they are actually cheaper than offset for smaller print runs.

writeaway

plus I don't have to warehouse unless I want to.

Kelly Christiansen

even the big houses are starting to use LSI

rae

Are the print books on demand only, or do you keep a stock for the authors?

Kelly Christiansen

I can do either. the bookstores can order as many copies as they want straight from any of the distributors

so there's no real reason to warehouse.

The only reason for that, really, is to get the price break

but then you have to deal with keeping the books safe as well as moving them.

Mary Rosenblum

And then you run into tax issues. Which is why the NY midlist is gone.

Kelly Christiansen

So mostly, we leave it to the bookstores to order the number that they want. that way, they don't wind up with more on their shelves than they feel they can sell

and you get far fewer returns

dianne

How long does it take from signed contract to book on the bookshelves?

Kelly Christiansen

A minimum of 6 months. and that's if you have everything polished and ready to go.

I've got one author who was looking at 2009, but is probably not going to have everything ready till 2010 at the rate she's moving.

rae

So your printer could make books in large type for low vision readers?

Kelly Christiansen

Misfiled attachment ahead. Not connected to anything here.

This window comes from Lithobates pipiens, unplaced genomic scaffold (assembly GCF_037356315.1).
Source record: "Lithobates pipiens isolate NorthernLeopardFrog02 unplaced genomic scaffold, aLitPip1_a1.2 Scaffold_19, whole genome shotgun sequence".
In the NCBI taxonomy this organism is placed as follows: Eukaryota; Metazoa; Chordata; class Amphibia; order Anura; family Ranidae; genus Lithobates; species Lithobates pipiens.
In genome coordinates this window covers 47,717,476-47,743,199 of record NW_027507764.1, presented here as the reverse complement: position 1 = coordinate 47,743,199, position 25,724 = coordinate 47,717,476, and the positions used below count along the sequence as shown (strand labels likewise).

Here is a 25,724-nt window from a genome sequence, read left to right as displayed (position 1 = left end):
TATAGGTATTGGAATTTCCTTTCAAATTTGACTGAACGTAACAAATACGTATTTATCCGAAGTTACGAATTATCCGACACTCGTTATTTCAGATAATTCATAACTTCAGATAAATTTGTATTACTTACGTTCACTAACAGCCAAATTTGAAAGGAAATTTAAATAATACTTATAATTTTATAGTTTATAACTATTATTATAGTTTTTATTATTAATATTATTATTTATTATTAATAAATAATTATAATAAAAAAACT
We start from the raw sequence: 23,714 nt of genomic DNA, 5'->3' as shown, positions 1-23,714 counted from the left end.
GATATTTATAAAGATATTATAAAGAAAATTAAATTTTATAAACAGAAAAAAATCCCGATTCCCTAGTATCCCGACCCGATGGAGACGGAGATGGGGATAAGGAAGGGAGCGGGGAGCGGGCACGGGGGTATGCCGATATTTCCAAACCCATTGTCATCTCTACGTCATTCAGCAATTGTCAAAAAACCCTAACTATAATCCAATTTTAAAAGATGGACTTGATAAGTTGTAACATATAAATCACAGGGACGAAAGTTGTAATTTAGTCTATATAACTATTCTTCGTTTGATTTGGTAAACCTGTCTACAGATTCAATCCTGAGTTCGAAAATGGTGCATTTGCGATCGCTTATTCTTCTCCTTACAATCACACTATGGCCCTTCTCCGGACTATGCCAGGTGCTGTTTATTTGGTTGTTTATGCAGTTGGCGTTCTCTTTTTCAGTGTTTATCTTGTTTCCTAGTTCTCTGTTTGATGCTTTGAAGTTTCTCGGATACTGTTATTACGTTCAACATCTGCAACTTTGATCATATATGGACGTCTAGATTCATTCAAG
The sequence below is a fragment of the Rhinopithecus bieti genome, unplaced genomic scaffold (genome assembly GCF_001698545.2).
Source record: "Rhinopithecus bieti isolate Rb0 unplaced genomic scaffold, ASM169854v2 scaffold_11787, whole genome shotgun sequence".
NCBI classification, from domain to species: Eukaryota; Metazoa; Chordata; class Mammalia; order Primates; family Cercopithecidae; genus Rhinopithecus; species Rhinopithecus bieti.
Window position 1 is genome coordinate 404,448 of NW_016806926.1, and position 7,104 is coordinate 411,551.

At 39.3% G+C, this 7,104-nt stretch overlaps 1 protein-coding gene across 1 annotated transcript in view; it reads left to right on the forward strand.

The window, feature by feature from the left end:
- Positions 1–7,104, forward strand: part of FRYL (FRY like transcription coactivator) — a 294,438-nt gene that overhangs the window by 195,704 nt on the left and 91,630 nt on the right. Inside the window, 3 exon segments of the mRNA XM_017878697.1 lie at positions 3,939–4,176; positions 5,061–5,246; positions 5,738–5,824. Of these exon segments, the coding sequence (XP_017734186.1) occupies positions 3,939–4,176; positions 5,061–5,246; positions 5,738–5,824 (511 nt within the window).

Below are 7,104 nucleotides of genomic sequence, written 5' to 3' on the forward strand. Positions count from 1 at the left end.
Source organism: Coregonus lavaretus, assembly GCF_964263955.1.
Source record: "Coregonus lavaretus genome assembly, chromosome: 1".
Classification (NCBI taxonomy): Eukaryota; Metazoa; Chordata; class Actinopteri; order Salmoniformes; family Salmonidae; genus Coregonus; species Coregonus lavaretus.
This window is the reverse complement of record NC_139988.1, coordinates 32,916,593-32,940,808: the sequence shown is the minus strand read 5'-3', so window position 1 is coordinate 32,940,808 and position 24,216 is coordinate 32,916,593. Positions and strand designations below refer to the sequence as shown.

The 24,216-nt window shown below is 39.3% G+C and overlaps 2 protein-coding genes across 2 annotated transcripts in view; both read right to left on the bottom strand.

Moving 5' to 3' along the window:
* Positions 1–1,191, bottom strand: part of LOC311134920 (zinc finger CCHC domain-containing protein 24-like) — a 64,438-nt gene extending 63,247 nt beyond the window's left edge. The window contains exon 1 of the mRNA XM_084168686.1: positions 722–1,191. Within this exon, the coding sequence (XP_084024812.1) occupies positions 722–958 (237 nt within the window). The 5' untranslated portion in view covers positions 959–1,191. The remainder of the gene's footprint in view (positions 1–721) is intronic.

Any printer can do that. That's dealt with when the book is typeset.

You can do that with the printer attached to your computer at home.

Just use a large font.

sailor

Can you elaborate on the benefits you offer?

Kelly Christiansen

Mary, you've seen the contract

why don't you point out what you liked the most about it?

Mary Rosenblum

It's the standard SFWA contract. Decent royalty for the authors, percentage of cover price, not net price...

I don't recall your precise numbers, but they were neither unrealistic nor mercenary.

And it was fair.

rae

In reference to the large print books. I was referring to your books that are ordered. Not the ezine copies.

Kelly Christiansen

Something that I offer, that I don't believe anyone else does, is the ability for the author to buy copies of their book for just the cost of printing it and shipping it to them.

And it's spelled out in the contract that if they sell those copies, they keep 100% of the profits.

Mary Rosenblum

Have you thought about doing large print for the vision impaired readers.

Kelly Christiansen

I haven't had any requests for large print books, actually. I wouldn't be adverse to it, if there was a need.

If it was just one person that wanted a large print book, though, I'd probably set up a single job with someone other than LSI

and customize it for them.

Mary Rosenblum

Hard to say. I’ve had a number of fan requests from the blind community for either large type or audio books.

I'm not sure how large the market is.

Kelly Christiansen

In regard to rae's question:

I'd have to set up a different job with the printer specifically for large print. they couldn't take one job and print it several different ways.

cajunguy

How many books do you anticipate publishing in 2008?

Kelly Christiansen